Keeping up with the Joneses

Perhaps it’s because the Demi Moore, David Duchovny flick, “The Joneses” is playing in a seamlessly endless loop on cable that a Wall Street Journal post entitled “Do Rich People Make Us Spend More, ” caught my eye. The movie, for those of you who haven’t seen it (and I’m not spoiling anything here since this much is apparent very early in the film) is that the Joneses are a fake family of four (two great-looking teens accompany the great-looking parents) whose existence is supposed to inspire others to want to be like them. And being like them requires buying the same stuff.

In reality, the filmmakers were onto something. A new study by economists Marianne Bertrand and Adair Morse of the University of Chicago School of Business shows that indeed, when the rich buy more, the non-rich often come along for the ride. I have often lamented (griped, complained, whined, whatever you want to call it) in this space that we need to be saving more. This new piece of research finds that an astonishing 25% of the decline in our savings over the past three decades (and three decades ago our national savings rate was an acceptable 10 – 11%) is a result of the fact that we’re trying to keep up with the rich.

Part of the problem, it goes on to say, is our celebrity-oriented culture. There was a time, you’ll remember, when parties in the Hamptons and Hollywood were hidden behind 8-foot hedges. This was before TMZ, and before the Real Housewives. It was before you could open US Weekly to a page that pointed out on one page how celebrities are just like us, before taking us to a page where we’d find a necklace, makeup, sweater that would enable us to be just like them.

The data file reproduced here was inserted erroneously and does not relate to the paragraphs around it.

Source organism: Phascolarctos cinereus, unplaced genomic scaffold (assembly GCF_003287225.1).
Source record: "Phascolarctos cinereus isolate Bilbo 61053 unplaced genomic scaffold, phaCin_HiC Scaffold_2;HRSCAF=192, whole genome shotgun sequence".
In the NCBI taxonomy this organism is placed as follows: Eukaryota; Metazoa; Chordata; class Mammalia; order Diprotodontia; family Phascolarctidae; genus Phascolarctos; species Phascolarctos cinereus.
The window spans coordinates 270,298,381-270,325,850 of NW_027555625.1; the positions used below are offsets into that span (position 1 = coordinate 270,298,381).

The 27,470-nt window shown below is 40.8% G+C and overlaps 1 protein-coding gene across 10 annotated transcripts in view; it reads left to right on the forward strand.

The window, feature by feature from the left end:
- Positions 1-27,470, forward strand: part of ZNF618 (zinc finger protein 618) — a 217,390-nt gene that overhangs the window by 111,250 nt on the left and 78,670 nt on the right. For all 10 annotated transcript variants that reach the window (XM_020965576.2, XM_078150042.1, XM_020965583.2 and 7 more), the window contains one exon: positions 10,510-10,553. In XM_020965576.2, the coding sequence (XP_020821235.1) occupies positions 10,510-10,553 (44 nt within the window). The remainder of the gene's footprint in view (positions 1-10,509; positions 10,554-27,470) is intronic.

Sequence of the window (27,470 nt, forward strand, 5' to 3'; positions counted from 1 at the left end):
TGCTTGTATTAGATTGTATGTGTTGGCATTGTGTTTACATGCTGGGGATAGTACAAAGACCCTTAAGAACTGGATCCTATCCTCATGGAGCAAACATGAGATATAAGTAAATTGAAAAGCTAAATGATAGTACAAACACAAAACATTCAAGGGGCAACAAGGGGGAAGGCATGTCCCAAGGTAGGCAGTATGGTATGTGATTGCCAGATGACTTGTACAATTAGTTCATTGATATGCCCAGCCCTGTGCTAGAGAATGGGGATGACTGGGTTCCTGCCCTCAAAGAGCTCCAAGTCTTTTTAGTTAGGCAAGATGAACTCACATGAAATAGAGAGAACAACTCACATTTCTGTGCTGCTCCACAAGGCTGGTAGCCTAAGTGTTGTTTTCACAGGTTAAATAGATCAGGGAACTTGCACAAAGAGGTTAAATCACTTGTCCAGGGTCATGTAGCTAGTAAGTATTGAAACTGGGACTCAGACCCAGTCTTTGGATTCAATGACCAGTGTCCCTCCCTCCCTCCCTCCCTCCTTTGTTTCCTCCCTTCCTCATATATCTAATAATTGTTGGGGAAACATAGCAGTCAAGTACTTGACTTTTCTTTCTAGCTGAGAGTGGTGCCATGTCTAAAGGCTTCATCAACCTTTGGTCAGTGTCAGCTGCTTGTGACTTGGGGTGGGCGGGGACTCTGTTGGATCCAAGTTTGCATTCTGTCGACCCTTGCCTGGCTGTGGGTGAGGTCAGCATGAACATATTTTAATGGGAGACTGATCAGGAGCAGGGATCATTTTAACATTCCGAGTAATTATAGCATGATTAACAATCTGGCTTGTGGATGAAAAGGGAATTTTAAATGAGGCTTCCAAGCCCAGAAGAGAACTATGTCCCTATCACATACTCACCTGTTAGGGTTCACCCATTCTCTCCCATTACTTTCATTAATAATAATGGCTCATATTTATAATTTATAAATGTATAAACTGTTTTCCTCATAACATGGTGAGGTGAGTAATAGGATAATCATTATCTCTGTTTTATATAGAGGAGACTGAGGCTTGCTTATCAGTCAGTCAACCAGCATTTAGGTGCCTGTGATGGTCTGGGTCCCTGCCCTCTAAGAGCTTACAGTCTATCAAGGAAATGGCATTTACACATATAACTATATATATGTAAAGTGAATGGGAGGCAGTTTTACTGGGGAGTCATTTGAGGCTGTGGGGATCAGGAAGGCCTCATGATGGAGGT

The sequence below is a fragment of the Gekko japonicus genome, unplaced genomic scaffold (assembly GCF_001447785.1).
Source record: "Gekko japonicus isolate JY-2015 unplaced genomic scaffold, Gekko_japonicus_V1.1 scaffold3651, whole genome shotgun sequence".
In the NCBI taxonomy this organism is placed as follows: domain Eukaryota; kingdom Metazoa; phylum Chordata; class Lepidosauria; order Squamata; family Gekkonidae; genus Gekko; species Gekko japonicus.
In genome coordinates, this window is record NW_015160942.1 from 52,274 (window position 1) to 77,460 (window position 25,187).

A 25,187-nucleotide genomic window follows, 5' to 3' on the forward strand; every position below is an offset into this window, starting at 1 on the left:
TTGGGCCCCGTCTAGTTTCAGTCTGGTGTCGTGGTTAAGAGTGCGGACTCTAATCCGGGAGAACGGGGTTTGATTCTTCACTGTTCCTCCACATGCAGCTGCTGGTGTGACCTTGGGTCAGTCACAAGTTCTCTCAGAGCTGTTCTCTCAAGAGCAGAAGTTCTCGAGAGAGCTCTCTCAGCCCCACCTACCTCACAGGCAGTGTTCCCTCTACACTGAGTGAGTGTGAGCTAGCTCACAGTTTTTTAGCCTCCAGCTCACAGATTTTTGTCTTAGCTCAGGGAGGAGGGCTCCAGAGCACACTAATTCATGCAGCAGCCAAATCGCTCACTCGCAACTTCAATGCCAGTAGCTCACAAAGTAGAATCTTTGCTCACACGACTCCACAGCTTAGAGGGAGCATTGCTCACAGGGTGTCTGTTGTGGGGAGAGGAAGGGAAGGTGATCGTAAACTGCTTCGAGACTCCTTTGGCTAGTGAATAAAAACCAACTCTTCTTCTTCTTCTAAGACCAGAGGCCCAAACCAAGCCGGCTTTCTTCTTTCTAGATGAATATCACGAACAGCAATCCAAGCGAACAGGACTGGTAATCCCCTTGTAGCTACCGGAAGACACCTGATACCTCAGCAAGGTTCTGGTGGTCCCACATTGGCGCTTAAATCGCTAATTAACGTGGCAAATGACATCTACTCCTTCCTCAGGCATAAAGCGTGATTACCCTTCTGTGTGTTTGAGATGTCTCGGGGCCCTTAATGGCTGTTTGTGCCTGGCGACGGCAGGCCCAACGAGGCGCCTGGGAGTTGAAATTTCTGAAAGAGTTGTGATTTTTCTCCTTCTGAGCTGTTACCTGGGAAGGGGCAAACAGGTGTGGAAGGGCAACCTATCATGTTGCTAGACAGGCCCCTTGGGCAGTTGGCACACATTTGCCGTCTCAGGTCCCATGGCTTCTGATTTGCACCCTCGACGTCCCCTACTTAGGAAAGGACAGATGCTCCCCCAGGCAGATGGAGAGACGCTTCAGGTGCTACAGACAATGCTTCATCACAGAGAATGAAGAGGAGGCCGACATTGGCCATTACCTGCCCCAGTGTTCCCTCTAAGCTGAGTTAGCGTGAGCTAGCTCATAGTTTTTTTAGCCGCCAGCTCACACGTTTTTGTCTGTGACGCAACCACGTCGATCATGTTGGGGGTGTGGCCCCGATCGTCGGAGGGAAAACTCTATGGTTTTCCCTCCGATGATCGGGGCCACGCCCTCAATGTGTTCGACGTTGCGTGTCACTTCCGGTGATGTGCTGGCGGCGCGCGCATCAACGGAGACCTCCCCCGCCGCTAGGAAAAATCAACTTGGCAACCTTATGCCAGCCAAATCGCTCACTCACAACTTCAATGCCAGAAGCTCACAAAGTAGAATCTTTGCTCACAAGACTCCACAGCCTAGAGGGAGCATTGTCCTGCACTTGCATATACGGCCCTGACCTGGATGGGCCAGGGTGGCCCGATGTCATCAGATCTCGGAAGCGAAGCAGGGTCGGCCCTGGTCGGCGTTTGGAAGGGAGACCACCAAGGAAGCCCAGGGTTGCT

What’s important to keep in mind amidst all of the hullaballoo is how little adding these perks of the rich means to your bottom line – and not just your bottom line of wealth, but your bottom line of happiness. Research has shown time and time again that things (with the exception of food, shelter, basic transportation, the absence of which will make us miserable) do not have the power to make us happy. Instead, they pale over time. They get older. They go out of style.

If you want to feel good about what you do with your money, spend it – if you must – on an experience rather than a thing. Then savor sharing your photos. And if you aren’t feeling like you have to spend it, save it. Put it away and visit your balance as it grows into something that can buy you your dream. Yes, your dream. Not the Joneses.

Jean Chatzky

About Jean Chatzky

Jean Chatzky, the financial editor for NBC’s TODAY show, is an award-winning personal finance journalist, AARP’s personal finance ambassador, and a contributing editor for Fortune magazine. Jean is a best-selling author; her eighth and most recent book is Money Rules: The Simple Path to Lifelong Security. She believes knowing how to manage our money is one of the most important life skills for people at every age and has made it her mission to help simplify money matters, increasing financial literacy both now and for the future. In April 2013 Jean launched Jean Chatzky's Money School , a series of college-style, interactive online personal finance courses that give men and women across the country the opportunity to learn from and interact directly with her. Jean lives with her family in Westchester County, New York.
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3 Responses to Keeping up with the Joneses

  1. Anonymous says:

    If nobody but the rich buys anything, but saves … we have a trickle-down effect of a stagnant economy. The industries providing goods and services will die off–as we have seen since the “crash”. The only people left with jobs … would be bankers! Naturally, there should be a balance.

  2. Joy Miller says:

    I love this. Of course it is because I agree with all of it and have been trying to live my life like this. My challenge is getting the next generation to understand this as well!
    Joy is a Wells Fargo employee.

  3. Jay Dias says:

    Great article. If only all of us could appreciate our own dollar than the neighbor’s million-dollar.

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